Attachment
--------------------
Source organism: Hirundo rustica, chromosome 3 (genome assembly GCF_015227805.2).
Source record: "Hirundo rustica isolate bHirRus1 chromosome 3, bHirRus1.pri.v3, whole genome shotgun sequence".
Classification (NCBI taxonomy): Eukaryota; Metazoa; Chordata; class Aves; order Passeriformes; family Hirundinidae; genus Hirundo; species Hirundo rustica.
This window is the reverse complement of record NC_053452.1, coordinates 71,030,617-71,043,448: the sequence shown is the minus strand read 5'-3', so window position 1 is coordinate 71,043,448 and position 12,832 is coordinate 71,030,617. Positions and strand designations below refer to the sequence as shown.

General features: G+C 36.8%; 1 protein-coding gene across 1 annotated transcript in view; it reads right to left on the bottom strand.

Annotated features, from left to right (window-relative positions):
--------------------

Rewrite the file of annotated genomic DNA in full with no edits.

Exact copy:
Source organism: Hirundo rustica, chromosome 3 (genome assembly GCF_015227805.2).
Source record: "Hirundo rustica isolate bHirRus1 chromosome 3, bHirRus1.pri.v3, whole genome shotgun sequence".
Classification (NCBI taxonomy): Eukaryota; Metazoa; Chordata; class Aves; order Passeriformes; family Hirundinidae; genus Hirundo; species Hirundo rustica.
This window is the reverse complement of record NC_053452.1, coordinates 71,030,617-71,043,448: the sequence shown is the minus strand read 5'-3', so window position 1 is coordinate 71,043,448 and position 12,832 is coordinate 71,030,617. Positions and strand designations below refer to the sequence as shown.

General features: G+C 36.8%; 1 protein-coding gene across 1 annotated transcript in view; it reads right to left on the bottom strand.

Annotated features, from left to right (window-relative positions):